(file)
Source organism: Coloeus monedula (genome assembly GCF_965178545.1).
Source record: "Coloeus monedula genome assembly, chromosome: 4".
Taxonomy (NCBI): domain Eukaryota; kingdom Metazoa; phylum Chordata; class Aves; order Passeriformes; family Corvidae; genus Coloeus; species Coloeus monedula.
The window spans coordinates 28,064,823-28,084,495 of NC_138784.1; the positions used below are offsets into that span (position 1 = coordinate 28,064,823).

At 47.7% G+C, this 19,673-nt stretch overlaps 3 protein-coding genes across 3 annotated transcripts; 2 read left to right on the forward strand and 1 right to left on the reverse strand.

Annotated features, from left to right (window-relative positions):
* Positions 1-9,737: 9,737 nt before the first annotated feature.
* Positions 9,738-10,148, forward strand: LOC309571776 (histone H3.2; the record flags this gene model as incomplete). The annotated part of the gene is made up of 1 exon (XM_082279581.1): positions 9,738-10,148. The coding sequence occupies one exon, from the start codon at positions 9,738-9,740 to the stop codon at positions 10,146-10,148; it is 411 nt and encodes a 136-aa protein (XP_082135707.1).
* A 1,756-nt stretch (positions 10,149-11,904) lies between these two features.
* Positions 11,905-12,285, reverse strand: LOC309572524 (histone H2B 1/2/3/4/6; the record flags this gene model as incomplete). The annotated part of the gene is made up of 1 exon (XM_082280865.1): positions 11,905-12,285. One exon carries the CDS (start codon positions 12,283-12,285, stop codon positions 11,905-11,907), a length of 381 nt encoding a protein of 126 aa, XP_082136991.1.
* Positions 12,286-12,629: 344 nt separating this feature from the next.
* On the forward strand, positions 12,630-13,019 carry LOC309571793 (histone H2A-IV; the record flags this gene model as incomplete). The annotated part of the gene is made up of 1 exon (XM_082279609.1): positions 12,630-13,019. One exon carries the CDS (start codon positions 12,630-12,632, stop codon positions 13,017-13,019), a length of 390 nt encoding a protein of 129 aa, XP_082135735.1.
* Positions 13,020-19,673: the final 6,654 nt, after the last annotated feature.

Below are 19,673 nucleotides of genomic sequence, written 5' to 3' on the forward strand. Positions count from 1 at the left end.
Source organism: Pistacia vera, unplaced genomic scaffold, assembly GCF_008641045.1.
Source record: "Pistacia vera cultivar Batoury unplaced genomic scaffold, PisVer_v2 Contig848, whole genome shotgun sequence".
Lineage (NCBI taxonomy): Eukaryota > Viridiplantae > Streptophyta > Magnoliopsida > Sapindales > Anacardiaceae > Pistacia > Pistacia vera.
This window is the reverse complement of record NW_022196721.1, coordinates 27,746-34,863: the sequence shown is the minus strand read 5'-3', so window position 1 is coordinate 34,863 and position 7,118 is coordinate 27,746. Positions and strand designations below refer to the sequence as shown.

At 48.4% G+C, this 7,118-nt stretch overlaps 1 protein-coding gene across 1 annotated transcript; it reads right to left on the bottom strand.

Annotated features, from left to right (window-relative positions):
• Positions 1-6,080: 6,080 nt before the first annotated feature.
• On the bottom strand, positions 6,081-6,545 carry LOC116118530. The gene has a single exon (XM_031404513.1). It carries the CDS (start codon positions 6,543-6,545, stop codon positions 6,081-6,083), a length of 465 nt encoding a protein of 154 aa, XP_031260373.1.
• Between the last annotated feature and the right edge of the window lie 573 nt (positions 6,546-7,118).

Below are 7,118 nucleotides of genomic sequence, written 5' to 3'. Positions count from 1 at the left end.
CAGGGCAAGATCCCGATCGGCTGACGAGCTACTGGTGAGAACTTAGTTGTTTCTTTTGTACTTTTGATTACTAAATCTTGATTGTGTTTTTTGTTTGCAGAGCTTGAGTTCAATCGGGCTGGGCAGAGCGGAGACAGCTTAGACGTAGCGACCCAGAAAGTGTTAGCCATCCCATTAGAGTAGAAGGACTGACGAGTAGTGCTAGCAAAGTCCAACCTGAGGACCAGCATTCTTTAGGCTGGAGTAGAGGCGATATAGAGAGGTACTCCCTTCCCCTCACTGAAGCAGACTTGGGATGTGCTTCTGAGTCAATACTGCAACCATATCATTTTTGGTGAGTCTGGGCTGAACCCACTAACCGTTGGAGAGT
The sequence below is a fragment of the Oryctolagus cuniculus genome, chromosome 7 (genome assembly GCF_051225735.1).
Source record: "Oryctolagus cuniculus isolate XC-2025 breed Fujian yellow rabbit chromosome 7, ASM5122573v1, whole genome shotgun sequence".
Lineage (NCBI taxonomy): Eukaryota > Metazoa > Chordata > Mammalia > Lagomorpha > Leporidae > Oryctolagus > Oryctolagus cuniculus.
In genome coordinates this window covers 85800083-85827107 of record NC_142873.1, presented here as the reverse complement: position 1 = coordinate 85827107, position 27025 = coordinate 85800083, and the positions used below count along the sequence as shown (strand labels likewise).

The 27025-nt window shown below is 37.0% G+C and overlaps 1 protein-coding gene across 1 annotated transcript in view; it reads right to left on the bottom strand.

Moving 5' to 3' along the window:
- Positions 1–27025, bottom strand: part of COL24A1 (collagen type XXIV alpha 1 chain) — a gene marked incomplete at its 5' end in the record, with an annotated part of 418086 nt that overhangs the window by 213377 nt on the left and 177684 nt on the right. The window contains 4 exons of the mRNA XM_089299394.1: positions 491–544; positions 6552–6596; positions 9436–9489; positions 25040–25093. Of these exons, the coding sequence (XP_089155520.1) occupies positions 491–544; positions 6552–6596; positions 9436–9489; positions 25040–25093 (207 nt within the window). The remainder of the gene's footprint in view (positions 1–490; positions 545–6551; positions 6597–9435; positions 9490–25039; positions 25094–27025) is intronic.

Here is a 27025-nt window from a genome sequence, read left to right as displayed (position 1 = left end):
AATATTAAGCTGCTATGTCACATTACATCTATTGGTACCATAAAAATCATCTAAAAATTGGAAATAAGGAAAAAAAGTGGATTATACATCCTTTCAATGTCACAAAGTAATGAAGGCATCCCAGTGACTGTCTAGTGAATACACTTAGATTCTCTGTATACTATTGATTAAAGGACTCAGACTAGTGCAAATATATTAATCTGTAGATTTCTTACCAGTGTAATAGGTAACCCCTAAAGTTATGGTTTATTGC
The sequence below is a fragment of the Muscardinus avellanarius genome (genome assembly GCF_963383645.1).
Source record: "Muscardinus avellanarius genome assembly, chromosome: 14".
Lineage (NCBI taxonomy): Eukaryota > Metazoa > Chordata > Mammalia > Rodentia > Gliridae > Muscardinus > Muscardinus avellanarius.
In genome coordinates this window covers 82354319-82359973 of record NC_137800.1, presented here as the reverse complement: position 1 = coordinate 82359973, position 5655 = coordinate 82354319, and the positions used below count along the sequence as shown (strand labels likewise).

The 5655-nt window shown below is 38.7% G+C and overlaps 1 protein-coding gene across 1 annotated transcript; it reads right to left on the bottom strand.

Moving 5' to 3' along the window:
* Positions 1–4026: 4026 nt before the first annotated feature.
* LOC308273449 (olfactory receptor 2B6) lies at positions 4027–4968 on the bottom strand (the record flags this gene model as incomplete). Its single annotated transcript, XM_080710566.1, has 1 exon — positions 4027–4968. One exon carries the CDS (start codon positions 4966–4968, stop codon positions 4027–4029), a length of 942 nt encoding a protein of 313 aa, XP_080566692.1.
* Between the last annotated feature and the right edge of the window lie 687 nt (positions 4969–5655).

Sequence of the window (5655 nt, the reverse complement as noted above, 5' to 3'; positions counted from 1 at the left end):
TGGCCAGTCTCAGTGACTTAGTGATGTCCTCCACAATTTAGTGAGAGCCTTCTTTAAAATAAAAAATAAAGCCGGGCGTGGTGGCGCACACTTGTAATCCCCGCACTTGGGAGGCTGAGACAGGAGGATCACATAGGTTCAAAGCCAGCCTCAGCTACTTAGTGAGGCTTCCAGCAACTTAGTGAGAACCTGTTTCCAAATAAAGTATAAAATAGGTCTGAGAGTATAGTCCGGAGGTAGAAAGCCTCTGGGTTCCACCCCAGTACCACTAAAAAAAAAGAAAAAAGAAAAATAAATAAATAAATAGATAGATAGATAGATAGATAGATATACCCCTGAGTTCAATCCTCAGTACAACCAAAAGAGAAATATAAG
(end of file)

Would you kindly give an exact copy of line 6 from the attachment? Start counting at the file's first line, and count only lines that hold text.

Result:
Annotated features, from left to right (window-relative positions):